TD: You plan the Program of emphasis, what is this year’s program?
SA: In 2019 we’re having a year of Focus. Section chiefs will work on innovating conclave and lodge program and host another Hackathon.

TD: What is a year of Focus?
SA: Without a NOAC to plan or Jamboree to support we are taking a year to work on growing and improving our organization’s program. Section chiefs will be broken up into committees where they will work on planning the Hackathon, revolutionizing Conclave, and finding ways to better engagement at the lodge level.

TD: You mentioned committees. What are the committees this year?
SA: There are a number of committees this year all targeted at our Focus objectives. There are two main committees with several sub-sections. The first is Conclave 2.0 with sub-committees targeting Conclave Content and Conclave Administration. The second is the Lodge Performance committee with sub-committees focusing on: Election Rate, Induction Rate, and Activation Rate. The last committee will plan the 2019 Hackathon. Each of these committees will have 4-5 chief’s that will lay the groundwork for the year.

TD: Do you get to pick what committee you are on?
SA: Section chiefs get a lot of preference on their committee. We provided our top choices to Anthony, the national chief and he will assign the section chiefs based upon that information. The process was really similar last year for NOAC.

TD: Anything else, you want us to know about NPM?
SA: While the year’s program and the election are big-ticket items for NPM, every national subcommittee that operates year-round is meeting at the same time. For example, OA High Adventure worked on promotion and other logistics for the summer. The National Communications, Training, Technology, and Trading Post teams, among others, also met to plan out their year. Over 100 people are working almost non-stop for four days to make the OA what it is at the national level. The four days are kind of a blur. Nearly all of my time in Dallas was spent in meetings gearing up for NOAC in 2018. We had a lot of work to do and had to think on our feet to create a memorable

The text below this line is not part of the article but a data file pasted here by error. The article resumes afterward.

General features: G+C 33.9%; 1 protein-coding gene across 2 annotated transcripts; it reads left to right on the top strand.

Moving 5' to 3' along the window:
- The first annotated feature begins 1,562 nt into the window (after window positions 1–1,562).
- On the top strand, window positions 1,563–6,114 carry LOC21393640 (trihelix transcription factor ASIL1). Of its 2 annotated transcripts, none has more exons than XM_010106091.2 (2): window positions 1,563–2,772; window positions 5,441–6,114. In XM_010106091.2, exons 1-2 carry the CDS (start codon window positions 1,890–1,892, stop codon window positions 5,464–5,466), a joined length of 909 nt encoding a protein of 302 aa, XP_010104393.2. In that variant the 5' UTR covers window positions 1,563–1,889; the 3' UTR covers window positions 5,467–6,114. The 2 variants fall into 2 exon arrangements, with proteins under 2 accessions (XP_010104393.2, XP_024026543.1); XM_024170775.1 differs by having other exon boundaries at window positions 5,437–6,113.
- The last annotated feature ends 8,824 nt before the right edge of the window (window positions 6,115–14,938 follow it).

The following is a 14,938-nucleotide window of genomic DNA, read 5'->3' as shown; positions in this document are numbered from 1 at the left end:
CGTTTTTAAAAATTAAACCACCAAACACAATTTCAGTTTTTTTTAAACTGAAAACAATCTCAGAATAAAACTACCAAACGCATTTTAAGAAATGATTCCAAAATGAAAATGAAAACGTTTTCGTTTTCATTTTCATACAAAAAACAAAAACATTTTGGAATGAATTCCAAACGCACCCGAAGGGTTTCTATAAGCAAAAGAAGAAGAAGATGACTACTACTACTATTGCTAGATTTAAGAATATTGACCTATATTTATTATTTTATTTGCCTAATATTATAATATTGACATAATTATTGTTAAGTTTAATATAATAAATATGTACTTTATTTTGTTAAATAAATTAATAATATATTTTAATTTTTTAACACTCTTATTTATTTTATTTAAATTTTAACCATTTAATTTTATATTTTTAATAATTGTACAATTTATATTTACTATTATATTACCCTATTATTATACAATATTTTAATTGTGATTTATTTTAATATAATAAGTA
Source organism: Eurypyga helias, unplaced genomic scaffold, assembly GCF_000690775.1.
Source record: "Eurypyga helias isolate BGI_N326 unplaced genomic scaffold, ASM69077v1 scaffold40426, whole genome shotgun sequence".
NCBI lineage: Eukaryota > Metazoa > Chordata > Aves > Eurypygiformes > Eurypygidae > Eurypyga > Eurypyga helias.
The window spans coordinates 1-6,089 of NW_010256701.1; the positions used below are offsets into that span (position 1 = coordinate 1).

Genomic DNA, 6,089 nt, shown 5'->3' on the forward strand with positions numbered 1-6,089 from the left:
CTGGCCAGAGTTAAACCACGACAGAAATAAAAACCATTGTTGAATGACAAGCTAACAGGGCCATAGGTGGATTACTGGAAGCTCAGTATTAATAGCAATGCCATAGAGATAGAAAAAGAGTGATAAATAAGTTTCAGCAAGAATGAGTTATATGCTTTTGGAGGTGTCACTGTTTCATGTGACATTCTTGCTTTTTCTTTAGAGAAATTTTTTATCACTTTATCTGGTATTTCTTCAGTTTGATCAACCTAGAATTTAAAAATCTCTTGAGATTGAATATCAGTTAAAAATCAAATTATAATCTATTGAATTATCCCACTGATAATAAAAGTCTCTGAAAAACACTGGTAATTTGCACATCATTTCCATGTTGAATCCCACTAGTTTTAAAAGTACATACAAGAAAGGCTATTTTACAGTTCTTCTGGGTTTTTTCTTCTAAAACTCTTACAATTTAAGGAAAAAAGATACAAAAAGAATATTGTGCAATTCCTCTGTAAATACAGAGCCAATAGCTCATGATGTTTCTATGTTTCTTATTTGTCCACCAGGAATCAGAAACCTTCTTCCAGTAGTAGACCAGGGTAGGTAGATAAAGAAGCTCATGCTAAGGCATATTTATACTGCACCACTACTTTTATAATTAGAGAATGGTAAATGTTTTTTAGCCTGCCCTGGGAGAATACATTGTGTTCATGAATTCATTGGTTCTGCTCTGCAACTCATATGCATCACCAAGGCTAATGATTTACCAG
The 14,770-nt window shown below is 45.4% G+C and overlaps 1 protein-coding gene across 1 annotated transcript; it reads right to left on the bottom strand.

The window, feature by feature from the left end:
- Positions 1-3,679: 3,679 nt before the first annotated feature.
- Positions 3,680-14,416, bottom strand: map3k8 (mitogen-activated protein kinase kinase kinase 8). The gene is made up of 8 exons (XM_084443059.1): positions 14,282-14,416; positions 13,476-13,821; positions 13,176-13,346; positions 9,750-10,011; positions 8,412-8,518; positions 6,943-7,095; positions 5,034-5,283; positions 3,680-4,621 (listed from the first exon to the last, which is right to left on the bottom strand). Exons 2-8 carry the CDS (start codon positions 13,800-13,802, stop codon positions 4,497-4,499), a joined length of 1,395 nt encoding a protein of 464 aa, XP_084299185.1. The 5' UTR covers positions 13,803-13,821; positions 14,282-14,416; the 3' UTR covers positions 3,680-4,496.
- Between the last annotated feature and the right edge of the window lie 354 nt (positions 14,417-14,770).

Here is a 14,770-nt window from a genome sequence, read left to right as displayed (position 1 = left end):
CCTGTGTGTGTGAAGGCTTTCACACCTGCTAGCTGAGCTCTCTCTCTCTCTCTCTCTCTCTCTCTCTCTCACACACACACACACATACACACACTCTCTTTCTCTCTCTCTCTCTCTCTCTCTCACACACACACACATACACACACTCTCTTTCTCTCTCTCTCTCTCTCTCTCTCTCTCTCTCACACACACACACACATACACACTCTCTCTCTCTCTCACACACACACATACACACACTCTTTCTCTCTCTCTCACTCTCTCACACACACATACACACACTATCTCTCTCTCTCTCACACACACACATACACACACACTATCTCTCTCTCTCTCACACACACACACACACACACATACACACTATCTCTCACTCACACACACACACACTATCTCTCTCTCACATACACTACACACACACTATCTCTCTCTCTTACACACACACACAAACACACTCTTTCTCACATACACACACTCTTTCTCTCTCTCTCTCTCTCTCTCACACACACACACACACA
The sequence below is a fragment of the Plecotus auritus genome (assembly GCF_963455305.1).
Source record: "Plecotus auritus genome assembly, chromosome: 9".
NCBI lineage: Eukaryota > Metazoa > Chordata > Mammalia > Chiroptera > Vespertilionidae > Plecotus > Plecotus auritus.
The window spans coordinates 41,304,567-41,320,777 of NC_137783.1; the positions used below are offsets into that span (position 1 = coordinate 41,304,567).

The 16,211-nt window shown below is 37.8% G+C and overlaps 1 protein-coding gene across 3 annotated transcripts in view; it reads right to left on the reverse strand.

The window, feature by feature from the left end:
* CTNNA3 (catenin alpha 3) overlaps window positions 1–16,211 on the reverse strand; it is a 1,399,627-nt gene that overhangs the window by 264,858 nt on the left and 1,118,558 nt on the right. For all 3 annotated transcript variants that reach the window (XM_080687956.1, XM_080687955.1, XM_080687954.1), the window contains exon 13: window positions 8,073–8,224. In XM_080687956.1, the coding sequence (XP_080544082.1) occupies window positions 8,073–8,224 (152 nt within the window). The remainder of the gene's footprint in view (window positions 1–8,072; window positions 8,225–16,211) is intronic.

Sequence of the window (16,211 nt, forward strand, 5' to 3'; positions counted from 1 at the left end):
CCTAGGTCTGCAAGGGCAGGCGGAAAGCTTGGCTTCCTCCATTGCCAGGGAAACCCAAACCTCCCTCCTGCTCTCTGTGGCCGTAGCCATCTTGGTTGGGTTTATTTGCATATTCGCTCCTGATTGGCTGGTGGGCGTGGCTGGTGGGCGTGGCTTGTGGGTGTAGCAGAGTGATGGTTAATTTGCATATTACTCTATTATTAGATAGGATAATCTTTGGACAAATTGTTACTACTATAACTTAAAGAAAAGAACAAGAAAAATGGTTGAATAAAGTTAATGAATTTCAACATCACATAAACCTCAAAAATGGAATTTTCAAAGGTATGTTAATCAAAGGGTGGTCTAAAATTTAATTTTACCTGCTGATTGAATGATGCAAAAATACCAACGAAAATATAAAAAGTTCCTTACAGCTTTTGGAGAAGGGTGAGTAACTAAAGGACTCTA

conference.

TD: How can Arrowmen like myself follow along from home?

SA: You can follow the OA on Twitter @OABSA, and on Snapchat @OA-BSA. They will be live tweeting and snapping all the major news from NPM.

Our New LLD

2019 is the Year of the Lodge. We would like to take the opportunity to help support our Lodges as much as we can. One of the ways we are aiming to achieve this is through the new LLD program. This program is available on the national training website oa-bsa.org/training and is usable by anyone! We have a lot of new features that you may not know about. Firstly, we have a tool on the website that will generate LLD sessions that we recommend you teach at your Lodge’s LLD based on your JTE data from last year, and this will be updated on a yearly basis to ensure that you are receiving the most relevant suggestions possible. We also have a certificate that is available now and a patch coming soon. Both are customizable to incorporate specifics from your lodge!

The session syllabi and PowerPoints themselves have also been updated and categorized into two groups of sessions. There are now five Flagship Sessions and fifteen General Sessions. The flagship sessions are meant to be taught to as many people as possible – these sessions cover material such as membership retention, vision and goals, and building relationships. The general sessions are more specific, and we recommend they be taught to those who are interested and those who it pertains to, not the entire LLD. For example, it would be important for the Lodge officers and perhaps someone who is interested in finance to be taught about budgeting. However, the general membership does not need it, nor would they enjoy it. We also highly recommend bringing in more people to teach at your LLD than just Lodge officers, people such as Section officers and former Lodge officers, but we would like to emphasize that it is preferable that Lodge officers are also receiving training and learning.

This year is the year of the Lodge, so let’s make it one of improvement and progress. The Lodges are the backbone of this organization, and we wish to do everything in our power to give you the tools to succeed. Good luck as we begin this LLD season!

 

-Sid Salazar

Sid is the SR-6 Section Chief, a NLS crew guide, and served on the LLD rewrite team